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Practical Thoughts Blog

Is it true that prolonged speech is the best type of fluency therapy?

Is it true that prolonged speech is the best type of fluency therapy?

Prolonged speech is a commonly used treatment approach for adolescents and adults who stutter. Basically, it involves helping people learn to change the way they speak, beginning with very slow speech production (e.g., saying just one syllable per second when reading a passage) and then gradually increasing to a more natural speaking rate. Prolonged speech has been shown to improve fluency for many people who stutter, and it is often held up as the only evidence-based approach for instantiating fluency in those who stutter (even though this isn't actually true).

Because of this, people often ask me if they should start prolonged speech with their older clients who stutter. Here is one thought I often offer in my response: when thinking about evidence-based therapy for those who stutter, it is useful to first ask about what aspect of the overall stuttering disorder you are seeking to treat.

The answer to this question will depend entirely on each individual client's needs, and it will dictate whether it is appropriate to use a speaking strategy such as prolonged speech with your client.

As I said, prolonged speech and other fluency-enhancing therapies have evidence supporting their use for increasing speech fluency. For clients who seek to increase fluency, then this might be an appropriate way to go. (Though keep in mind that prolonged speech therapies are not a panacea...that's a topic for another post.)

What prolonged speech does not help with is the rest of the stuttering disorderthe emotional and cognitive reactions to stuttering, functional communication difficulties, and adverse impact on the speaker's life.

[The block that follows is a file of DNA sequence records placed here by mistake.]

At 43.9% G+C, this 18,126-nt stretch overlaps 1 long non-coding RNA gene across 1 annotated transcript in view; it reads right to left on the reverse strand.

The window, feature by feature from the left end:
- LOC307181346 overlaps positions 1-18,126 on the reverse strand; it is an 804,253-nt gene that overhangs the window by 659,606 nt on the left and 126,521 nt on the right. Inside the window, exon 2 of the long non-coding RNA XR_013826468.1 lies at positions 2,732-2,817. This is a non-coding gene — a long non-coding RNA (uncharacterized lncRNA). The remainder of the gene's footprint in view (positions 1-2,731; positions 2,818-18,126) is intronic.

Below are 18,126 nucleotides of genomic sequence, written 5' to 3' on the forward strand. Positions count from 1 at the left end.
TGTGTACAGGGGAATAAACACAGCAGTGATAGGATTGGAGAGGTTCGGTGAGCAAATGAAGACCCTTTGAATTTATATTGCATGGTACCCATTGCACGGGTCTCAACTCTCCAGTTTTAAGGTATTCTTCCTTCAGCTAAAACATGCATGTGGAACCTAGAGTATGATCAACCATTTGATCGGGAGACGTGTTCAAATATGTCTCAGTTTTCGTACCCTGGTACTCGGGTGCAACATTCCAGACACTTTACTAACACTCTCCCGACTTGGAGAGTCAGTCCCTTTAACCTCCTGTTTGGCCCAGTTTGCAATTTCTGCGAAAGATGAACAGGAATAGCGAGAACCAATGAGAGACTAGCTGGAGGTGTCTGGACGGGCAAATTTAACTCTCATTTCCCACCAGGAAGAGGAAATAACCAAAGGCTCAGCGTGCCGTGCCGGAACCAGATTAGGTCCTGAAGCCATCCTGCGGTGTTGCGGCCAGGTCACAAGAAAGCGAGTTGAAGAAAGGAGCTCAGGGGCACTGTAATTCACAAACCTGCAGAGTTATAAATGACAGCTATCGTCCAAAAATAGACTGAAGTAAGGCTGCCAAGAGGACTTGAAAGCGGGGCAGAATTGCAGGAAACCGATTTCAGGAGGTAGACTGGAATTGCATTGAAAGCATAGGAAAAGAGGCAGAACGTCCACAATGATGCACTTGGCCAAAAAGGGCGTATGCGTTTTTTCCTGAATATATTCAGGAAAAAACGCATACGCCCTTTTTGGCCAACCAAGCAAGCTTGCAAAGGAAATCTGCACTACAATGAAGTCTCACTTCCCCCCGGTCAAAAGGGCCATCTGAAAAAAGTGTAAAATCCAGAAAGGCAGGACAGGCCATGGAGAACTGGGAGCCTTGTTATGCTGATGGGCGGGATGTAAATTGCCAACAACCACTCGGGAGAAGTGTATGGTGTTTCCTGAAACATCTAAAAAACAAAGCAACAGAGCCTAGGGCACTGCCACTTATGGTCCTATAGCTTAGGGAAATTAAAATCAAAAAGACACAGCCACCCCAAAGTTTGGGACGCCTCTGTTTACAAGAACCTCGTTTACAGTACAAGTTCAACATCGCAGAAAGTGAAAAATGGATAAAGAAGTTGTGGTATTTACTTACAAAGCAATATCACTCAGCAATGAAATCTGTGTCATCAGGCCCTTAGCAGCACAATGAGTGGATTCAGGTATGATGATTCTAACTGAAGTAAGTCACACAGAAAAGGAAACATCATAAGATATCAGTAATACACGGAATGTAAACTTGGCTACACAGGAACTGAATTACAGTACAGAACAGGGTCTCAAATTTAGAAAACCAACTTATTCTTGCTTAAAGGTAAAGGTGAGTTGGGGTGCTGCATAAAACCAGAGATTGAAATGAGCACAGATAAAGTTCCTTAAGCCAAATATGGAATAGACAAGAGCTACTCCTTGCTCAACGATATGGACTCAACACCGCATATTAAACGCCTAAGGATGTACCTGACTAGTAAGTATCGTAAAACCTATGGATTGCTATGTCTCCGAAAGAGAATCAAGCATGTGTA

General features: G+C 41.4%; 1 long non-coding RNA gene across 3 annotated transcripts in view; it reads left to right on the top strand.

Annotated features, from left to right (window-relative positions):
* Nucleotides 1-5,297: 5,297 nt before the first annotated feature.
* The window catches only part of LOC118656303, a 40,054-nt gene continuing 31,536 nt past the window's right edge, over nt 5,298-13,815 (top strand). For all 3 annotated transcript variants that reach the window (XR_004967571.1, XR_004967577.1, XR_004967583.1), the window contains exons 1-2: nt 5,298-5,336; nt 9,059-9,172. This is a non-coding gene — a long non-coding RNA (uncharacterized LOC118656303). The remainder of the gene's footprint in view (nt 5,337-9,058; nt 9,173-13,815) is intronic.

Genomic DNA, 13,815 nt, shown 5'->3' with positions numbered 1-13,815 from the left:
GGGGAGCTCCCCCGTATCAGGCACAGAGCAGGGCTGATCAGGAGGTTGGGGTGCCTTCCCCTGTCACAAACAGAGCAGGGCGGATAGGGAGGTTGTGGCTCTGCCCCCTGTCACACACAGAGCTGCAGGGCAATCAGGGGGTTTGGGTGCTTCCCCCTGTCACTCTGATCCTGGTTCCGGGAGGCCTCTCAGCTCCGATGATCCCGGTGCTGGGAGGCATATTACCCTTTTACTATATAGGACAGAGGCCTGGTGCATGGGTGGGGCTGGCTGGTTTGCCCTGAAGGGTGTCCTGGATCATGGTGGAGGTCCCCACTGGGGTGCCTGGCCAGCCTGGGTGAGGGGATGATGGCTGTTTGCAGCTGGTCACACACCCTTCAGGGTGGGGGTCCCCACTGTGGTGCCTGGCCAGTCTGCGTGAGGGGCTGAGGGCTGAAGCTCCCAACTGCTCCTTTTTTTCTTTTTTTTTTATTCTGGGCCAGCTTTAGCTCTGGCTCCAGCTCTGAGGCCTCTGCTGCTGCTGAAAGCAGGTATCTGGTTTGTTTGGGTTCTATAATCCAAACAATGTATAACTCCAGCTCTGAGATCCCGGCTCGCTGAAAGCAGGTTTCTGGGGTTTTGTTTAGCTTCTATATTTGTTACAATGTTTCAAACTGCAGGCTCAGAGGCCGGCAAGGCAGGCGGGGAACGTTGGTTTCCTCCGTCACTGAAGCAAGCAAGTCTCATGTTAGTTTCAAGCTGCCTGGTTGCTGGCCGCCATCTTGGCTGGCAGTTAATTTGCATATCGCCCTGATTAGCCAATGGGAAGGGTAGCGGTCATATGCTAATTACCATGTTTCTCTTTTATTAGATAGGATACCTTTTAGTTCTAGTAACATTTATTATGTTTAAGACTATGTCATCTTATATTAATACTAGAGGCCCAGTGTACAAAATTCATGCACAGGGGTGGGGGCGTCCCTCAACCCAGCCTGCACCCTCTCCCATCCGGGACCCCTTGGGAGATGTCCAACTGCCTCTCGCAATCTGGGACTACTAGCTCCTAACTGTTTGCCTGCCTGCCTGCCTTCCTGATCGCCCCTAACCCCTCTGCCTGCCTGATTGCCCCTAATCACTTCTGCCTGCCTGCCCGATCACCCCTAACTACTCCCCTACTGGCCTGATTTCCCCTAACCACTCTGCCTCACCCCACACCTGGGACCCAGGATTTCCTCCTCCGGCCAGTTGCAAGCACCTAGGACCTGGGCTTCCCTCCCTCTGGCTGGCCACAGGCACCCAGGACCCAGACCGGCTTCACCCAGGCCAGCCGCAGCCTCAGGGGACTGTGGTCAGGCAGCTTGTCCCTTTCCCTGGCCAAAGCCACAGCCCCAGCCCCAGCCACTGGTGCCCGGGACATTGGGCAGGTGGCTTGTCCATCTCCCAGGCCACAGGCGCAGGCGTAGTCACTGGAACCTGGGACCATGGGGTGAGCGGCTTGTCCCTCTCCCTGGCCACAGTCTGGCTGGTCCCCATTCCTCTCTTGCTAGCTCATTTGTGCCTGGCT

Of course, if we could get people to be completely fluent, then there would no longer be anything to cause negative reactions, etc., but it doesn't seem to be as straightforward as that. Even people who are successful in fluency-enhancing therapy still report difficulties in communication, etc.

Therefore, for most clients, there needs to be more than just fluency-enhancing therapy, because the person is likely to have needs beyond simply increasing speech fluency.

For some people, addressing the broader aspects of stuttering might involve cognitive-behavioral therapies (CBT), as well as mindfulness therapies and acceptance-based approaches such as acceptance and commitment therapy (ACT). Desensitization is also a strong component of many therapies, as is treatment designed to help people who stutter learn to manage moments of stuttering more effectively so that any stuttering that remains is less disruptive to their communication. There is good and growing evidence in support of all of these approaches.

Thus, the point I want to make is that just because there is a lot of evidence in favor of prolonged speech for helping people increase fluency, this does not mean that prolonged speech is all you need to learn. I would advocate for a comprehensive approach to therapy that addresses the entire stuttering disorder, based on each client's individual and unique needs. (Determining those needsalso the topic for another postcomes from your comprehensive evaluation that examines not only how much the person is stuttering but also how much stuttering affects their lives as a whole.)

The bottom line is this: only by approaching the stuttering disorder in a comprehensive way (focused not just on fluency and not using an approach that is narrowly defined for only the speech behavior) can we help people overcome the burden of stuttering. You can find more information about CBT and ACT and other comprehensive approaches to therapy in Stammering Therapy From the Inside.